Orms Interview: Wildlife photographer James Suter shared his incredible photos and stories with us!
Meet James Suter, a young wildlife photographer based in South Africa with an amazing portfolio of both photos and videos. Stay updated with James’ latest news and photos on Instagram and his Facebook page: Through A Guide’s Lens.
Orms: How did you become a wildlife photographer. Was it always your plan or something that just happened?
James: I have always loved wildlife and all things to do with natural world and the outdoors. When I started guiding and operating in remote wilderness areas it was natural to want to document the unique and intimate experiences and the beauty I was exposed to. I soon started enjoying photography, it’s always been more fun and part of how I relax and experience a place more than anything else. I think every photographer or person has a different perspective and once I grew and developed my style by honing this perspective I was able to be better at it. I love what I do and by combining both my passion for wildlife and photography – it’s nothing but fun. I definitely didn’t always know I would do this, but I am grateful to be doing this, while educating and sharing it with so many.
What’s your favourite photo? Please share the story behind the image with us.
I think my favourite image changes from one period in my life to the next, depending on where you are in life and how your style of photography has developed. A shot that is able to take you right back to the moment your shutter released is always very rewarding. Wildlife photography is challenging, it’s about telling a story, reading animal behaviour, patience and of course a bit of luck.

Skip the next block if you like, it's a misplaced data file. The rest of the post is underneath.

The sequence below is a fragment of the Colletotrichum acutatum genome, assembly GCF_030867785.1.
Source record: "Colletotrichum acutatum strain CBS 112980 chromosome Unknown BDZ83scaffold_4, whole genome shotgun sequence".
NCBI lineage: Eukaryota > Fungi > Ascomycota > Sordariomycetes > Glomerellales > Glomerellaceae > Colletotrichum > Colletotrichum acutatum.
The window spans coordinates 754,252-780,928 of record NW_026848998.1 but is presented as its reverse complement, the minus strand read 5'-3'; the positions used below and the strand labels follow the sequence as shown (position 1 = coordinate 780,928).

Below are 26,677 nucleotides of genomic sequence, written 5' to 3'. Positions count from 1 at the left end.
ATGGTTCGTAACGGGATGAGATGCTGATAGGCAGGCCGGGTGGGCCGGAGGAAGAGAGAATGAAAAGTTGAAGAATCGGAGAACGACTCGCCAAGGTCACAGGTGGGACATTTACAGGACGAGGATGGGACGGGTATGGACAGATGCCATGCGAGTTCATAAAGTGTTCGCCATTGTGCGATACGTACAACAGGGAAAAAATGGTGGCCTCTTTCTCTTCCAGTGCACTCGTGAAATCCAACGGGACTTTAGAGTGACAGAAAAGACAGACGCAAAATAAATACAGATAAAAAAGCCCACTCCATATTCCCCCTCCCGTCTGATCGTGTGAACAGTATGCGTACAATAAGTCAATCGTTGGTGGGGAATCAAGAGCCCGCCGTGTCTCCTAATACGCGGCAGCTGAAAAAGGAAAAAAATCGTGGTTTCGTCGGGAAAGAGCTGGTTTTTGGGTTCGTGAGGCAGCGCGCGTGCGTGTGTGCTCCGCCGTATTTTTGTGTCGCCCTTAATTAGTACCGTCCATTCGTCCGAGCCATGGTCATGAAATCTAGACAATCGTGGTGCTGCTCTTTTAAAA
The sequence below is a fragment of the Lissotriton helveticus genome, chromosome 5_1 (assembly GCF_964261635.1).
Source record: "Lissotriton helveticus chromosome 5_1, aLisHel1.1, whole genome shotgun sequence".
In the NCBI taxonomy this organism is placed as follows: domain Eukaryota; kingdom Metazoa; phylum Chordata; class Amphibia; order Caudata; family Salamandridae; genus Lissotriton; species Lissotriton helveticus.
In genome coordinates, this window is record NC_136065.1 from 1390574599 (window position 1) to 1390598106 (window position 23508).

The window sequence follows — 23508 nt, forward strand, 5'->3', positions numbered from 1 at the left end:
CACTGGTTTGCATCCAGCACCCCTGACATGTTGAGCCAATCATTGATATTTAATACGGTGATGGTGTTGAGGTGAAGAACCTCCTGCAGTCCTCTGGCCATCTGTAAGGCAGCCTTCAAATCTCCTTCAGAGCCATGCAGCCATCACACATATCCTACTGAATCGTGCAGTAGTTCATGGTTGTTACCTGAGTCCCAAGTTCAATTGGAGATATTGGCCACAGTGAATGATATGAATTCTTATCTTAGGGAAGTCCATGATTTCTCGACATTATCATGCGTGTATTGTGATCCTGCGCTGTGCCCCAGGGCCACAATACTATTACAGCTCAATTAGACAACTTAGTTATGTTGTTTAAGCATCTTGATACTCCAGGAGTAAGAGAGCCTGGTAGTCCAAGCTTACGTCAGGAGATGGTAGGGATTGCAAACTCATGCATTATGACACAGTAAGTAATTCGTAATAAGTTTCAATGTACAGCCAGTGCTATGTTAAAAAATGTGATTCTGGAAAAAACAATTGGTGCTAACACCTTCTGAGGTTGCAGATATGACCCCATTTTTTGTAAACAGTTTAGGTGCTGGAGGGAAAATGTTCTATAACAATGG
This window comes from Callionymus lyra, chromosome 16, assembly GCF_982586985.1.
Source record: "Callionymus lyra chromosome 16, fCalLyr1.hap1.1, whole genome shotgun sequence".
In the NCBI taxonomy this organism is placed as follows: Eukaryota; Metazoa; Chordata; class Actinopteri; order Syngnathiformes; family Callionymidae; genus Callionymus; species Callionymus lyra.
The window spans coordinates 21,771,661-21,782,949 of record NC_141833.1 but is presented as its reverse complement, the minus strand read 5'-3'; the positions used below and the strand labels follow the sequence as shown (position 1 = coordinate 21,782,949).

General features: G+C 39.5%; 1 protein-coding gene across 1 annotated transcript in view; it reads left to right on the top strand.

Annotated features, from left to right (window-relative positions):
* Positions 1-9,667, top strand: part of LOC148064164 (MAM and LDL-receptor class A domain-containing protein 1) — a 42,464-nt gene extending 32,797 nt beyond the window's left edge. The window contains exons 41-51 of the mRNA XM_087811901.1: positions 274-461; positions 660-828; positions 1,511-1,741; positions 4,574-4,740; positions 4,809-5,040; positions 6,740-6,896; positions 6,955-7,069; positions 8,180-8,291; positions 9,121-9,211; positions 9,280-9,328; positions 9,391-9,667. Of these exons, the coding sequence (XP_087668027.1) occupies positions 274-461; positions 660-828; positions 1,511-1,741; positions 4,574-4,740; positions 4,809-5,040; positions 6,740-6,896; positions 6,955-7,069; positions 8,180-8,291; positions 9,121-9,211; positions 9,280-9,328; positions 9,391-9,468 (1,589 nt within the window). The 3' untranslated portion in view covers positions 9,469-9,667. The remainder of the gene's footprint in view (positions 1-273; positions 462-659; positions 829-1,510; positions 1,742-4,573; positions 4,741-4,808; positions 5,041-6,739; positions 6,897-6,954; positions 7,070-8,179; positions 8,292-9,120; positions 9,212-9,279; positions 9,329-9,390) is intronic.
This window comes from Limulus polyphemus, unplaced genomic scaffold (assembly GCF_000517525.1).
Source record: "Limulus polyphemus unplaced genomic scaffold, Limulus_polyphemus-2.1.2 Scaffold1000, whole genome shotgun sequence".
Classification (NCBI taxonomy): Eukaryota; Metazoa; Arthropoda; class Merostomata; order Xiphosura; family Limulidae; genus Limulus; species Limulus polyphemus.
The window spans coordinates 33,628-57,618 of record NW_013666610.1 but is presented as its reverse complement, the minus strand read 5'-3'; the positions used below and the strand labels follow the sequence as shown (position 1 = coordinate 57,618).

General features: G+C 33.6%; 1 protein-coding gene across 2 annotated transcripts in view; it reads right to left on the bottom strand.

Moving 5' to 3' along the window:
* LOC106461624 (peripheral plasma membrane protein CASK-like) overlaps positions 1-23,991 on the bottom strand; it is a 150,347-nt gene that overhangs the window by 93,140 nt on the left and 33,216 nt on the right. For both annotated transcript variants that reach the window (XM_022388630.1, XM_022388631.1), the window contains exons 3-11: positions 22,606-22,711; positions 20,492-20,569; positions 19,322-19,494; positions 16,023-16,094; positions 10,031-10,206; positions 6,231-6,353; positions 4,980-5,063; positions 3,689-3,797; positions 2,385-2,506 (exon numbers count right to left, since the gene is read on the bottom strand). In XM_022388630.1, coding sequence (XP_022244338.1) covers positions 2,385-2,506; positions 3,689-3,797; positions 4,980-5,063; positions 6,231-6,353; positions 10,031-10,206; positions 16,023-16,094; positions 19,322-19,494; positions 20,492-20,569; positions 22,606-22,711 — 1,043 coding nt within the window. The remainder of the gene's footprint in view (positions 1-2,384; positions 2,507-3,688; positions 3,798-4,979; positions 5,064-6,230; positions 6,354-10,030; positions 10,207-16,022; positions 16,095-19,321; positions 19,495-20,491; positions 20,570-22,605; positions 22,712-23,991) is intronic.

We’re sure that even amongst a bunch of photographers, some stories go undocumented. Do you have an interesting tale from the bush to share with us?
I have many. One in particular that I definitely didn’t document was being chased by a male lion whist on a motorbike in the bush. The lion persisted but my little 250cc scrambler managed to just out run him. Not a nice feeling being chased by a lion, especially as during training when on foot with a charging lion we were always taught to stand our ground. I love being on foot – there are always encounters that at times can be a little unnerving, however my guiding backround and spending quality time on foot has stood me in good stead with regards to dealing with situations that may arise, while always respecting the animals and their space.
What’s in your camera bag?
My camera, a Canon EOS 1D X, a 300mm f/2.8, a 70-200mm f/2.8 and a 400mm f/2.8, as well as two Zeiss primes, a 50mm and a 21mm. I also have my trusted binoculars.
Looking at your videos, you get some great shots using quadcopters. Do you think aerial drones are a game changer when it comes to wildlife photography and videography?
I think seeing Africa and the intense beauty of wide open spaces from the air is something that’s hard to do without a quadcopter. However I do believe if you are creative and work hard you can give the essence of what you are trying to show through many different angles and techniques. It definitely adds to the production value.
Any tips or advice for travellers hoping to get some great shots on their next safari?
Have fun, photograph what you like, not what others expect, enjoy it and the rest will come naturally. Camera gear is essential if you do not want to be limited – and so doing some research and bringing along the correct gear is a must. Most important – is putting yourself in the right place, in front of your subject. If you are present and engaging with all around you, the photos will tell their own story.